We chose this project because we have an interest in learning about the patterns of life of people in less urbanized areas. Since all of us are studying either Food, Nutrition, and Health or Nutritional Sciences as our major, we are passionate about gaining knowledge about different nutritional profiles in other communities and improving the nutritional status of the community. The nutrition assessment aspect excites us because we get to collaborate with a local Galiano doctor, a dietitian from UBC, and other healthcare providers at Galiano Island. Since some of us are interested in a potential career in healthcare, this is a great opportunity for us to learn about how these healthcare professionals assess nutrition.


Our Goals and Objectives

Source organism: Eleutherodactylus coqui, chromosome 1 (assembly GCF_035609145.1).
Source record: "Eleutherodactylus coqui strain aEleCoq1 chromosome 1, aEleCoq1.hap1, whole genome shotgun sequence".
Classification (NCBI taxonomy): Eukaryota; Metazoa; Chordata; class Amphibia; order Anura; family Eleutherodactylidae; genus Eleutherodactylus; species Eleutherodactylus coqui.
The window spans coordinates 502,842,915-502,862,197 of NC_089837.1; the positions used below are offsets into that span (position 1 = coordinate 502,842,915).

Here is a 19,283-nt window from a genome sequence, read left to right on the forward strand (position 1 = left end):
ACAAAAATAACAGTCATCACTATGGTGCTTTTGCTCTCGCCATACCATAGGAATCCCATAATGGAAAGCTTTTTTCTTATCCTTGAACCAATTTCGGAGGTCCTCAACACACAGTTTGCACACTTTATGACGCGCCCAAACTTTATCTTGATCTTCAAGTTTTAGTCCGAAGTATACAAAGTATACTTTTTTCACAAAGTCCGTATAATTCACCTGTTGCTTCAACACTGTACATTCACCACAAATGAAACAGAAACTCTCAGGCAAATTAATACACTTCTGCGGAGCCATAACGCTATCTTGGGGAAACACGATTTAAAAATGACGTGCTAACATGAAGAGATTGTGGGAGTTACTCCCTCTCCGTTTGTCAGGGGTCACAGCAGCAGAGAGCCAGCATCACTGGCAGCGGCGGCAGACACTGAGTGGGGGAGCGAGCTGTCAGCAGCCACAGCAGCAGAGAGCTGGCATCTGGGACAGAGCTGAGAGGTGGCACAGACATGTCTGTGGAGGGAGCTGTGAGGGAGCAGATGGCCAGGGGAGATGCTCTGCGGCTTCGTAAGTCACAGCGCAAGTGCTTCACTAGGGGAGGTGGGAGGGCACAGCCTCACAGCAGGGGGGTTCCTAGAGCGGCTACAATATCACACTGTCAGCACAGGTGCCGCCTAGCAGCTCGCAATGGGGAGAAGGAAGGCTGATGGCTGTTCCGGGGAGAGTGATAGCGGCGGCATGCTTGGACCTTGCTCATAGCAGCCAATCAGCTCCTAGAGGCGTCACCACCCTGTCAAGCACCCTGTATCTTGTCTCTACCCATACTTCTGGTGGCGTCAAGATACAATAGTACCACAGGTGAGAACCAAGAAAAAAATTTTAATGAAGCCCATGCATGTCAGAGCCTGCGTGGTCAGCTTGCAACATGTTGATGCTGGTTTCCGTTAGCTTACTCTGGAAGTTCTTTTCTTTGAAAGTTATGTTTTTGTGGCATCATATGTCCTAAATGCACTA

Our goal for this project is to build a positive relationship with the Galiano Island community in order to support them in identifying and helping alleviate community difficulties surrounding food insecurity and perhaps food literacy, since 20% of the population at Galiano Island is food-insecure, as communicated by Jane Wolverton, President of the Galiano Club. In order to help address food insecurity, our main objective will be to provide nutritional assessments of the Galiano Club’s dinner menus for the food that they make for community members as well as some individual food diaries. The Galiano Club has had nutritional analyses done routinely in the past and would like more of that from us (J. Wolverton, personal communication, September 21st, 2017). As identified by the doctor and nurse on the island, a number of island residents have special diets and the healthcare team is interested in recommending meals specific to their needs (J. Wolverton, personal communication, September 21st, 2017). Therefore, we will be working with a dietitian at UBC and interviewing the local doctor, healthcare providers and islanders and to conduct a nutritional assessment of the population. Since we want this process to be collaborative, we hope to learn from locals about ways to grow, prepare and cook food as pertaining to their unique island culture instead of only teaching the community all the food and nutritional knowledge we have. In addition, we plan on going to the island on Oct.14th/15th, which happens to land on the Stock Up Market at the community hall, we will get to witness the last market of the season where islanders sell off the last food they have harvested, such as potatoes and garlic (J. Wolverton, personal communication, September 21st, 2017). Having these semi-structured interviews during the stock market will help us tailor the meal plans for clients, while considering their cultural preferences for food.